We were traveling at the time, and found ourselves in the state of Washington. The state law required an autopsy. I was in no mood to object. I certainly did not want to interrupt my grieving by arguing over a body that had long ago lost its impetus, and now was finally granted rest.

After a couple of days, the coroner called me on the phone and told me I could come in and meet with him to go over the results of his findings. We had a lovely chat.

When I arrived at the surprisingly small facility, he invited me back to the morgue where he was working on a murder victim who had just come in. I don’t know whether I was supposed to be there—if it was legal or proper, but I think from our conversation on the phone, the coroner had developed some tenderness and empathy, and felt like we could talk.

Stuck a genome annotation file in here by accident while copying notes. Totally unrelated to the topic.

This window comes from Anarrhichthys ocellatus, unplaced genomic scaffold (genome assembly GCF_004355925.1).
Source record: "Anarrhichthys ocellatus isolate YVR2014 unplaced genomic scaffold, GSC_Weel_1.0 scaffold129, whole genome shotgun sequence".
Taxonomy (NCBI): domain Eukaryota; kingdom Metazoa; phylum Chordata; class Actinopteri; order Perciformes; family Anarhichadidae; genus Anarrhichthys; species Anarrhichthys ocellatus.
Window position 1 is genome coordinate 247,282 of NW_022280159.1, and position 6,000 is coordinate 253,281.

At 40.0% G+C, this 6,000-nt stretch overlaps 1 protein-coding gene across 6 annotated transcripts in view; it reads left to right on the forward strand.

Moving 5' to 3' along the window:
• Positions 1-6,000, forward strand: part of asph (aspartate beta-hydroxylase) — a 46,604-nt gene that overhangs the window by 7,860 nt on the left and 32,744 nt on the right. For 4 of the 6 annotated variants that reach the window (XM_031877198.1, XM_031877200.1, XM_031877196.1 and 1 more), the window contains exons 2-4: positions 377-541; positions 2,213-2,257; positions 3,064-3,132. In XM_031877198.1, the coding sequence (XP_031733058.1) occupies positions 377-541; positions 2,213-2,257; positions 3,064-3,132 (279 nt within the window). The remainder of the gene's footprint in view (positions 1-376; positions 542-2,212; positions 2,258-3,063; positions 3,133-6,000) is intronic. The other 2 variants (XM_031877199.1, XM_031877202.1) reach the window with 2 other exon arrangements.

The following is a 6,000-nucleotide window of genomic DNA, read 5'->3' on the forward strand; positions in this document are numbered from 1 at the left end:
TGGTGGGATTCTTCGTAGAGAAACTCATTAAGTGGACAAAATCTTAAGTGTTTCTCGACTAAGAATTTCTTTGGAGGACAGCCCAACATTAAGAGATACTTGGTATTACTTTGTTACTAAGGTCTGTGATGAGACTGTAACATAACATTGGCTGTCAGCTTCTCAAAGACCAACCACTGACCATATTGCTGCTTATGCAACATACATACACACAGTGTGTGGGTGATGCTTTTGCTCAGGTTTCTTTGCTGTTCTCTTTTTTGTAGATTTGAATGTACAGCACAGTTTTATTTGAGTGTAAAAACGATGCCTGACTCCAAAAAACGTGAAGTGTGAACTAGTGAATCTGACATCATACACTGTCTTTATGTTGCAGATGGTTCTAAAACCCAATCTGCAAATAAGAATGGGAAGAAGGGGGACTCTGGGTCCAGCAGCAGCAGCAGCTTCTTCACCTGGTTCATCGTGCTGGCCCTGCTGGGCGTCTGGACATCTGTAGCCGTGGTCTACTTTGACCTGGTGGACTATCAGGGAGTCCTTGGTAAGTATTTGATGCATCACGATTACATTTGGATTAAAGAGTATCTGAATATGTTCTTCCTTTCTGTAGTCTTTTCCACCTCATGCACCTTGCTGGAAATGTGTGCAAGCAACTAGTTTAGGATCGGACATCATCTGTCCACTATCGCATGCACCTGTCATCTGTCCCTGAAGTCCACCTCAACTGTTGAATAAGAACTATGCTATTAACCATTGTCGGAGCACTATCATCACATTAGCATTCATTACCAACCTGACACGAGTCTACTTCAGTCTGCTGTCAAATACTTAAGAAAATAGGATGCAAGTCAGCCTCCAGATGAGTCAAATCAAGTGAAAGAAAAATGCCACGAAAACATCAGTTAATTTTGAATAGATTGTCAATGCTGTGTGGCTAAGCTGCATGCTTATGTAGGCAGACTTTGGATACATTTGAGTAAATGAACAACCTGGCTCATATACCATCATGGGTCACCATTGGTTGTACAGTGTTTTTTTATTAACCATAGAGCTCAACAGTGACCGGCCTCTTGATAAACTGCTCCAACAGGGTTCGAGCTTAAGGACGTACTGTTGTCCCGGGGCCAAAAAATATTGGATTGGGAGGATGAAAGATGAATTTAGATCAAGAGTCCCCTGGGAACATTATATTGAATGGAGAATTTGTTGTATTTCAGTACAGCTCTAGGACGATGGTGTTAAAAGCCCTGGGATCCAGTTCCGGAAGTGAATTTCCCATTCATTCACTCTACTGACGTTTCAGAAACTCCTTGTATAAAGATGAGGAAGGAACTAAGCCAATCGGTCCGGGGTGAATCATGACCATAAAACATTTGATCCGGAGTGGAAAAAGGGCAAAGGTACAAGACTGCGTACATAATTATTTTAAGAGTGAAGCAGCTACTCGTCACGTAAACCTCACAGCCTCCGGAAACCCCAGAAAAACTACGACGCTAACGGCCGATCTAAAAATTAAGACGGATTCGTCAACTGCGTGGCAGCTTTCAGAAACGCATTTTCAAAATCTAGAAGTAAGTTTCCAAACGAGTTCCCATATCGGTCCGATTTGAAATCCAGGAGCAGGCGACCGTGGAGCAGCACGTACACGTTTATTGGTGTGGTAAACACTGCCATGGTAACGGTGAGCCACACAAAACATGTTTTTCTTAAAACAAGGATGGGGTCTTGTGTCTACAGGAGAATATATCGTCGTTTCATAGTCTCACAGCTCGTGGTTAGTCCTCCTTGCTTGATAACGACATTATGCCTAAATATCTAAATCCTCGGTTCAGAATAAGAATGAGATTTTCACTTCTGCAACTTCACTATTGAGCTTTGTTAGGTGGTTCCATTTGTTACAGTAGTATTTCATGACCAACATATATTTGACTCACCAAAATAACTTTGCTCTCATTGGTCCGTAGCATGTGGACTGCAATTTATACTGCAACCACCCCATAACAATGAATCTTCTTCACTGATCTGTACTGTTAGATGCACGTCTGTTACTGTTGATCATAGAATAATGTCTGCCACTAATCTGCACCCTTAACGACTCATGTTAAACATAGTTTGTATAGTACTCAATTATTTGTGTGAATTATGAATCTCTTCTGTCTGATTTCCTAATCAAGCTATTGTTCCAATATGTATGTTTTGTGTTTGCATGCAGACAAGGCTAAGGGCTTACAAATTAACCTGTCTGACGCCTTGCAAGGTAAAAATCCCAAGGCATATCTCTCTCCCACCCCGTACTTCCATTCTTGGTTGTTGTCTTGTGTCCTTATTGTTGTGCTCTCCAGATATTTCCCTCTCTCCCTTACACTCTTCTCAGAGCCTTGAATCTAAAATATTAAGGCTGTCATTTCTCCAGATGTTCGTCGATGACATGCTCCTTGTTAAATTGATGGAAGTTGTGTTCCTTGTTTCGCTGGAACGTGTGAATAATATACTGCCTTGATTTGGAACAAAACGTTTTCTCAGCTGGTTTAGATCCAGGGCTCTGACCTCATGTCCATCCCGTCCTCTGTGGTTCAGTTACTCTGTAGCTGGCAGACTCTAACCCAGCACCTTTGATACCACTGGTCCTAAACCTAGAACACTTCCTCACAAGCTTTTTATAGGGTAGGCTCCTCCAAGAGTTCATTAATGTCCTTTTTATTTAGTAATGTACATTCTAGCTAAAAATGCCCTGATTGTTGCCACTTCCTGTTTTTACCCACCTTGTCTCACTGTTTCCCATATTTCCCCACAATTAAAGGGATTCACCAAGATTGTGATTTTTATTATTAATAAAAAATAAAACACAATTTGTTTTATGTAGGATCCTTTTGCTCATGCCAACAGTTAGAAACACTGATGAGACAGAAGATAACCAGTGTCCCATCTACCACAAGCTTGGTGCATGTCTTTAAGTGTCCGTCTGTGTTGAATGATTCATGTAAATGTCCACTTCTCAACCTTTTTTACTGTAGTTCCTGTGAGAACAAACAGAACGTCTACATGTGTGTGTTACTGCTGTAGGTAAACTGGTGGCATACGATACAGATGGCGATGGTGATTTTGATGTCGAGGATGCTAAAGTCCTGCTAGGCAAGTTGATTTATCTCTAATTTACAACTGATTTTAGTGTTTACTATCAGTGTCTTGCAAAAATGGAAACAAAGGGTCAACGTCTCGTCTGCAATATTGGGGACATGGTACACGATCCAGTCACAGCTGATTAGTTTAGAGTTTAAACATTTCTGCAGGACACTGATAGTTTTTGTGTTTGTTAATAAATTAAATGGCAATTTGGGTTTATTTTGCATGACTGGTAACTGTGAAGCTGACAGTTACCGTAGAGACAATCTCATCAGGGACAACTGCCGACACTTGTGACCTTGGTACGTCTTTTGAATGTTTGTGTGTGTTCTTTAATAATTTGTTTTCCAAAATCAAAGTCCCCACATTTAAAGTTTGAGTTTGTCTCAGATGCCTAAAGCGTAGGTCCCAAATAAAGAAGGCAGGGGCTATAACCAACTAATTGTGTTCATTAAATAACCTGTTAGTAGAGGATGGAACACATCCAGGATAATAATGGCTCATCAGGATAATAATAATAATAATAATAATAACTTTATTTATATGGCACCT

Shortly after I arrived in the room, where there was a body covered with a sheet, the coroner was beckoned to take a phone call.  I sat in a chair, waiting for his return, trying to mentally gain perspective on the past few days.

I was peering around the room when my eyes suddenly fell on a skull sitting on a shelf. A cranium.

For some reason, even though there was plenty of light in the room, I felt all alone and frightened. I wanted to run away. I had no business being in that room, and certainly not in my present broken condition.

When the coroner didn’t return, I stared at that skull. That cranium. A bony case which once held a brain—a mind filled with millions of thoughts, feelings, connections, purposes and perhaps a poem memorized at age five.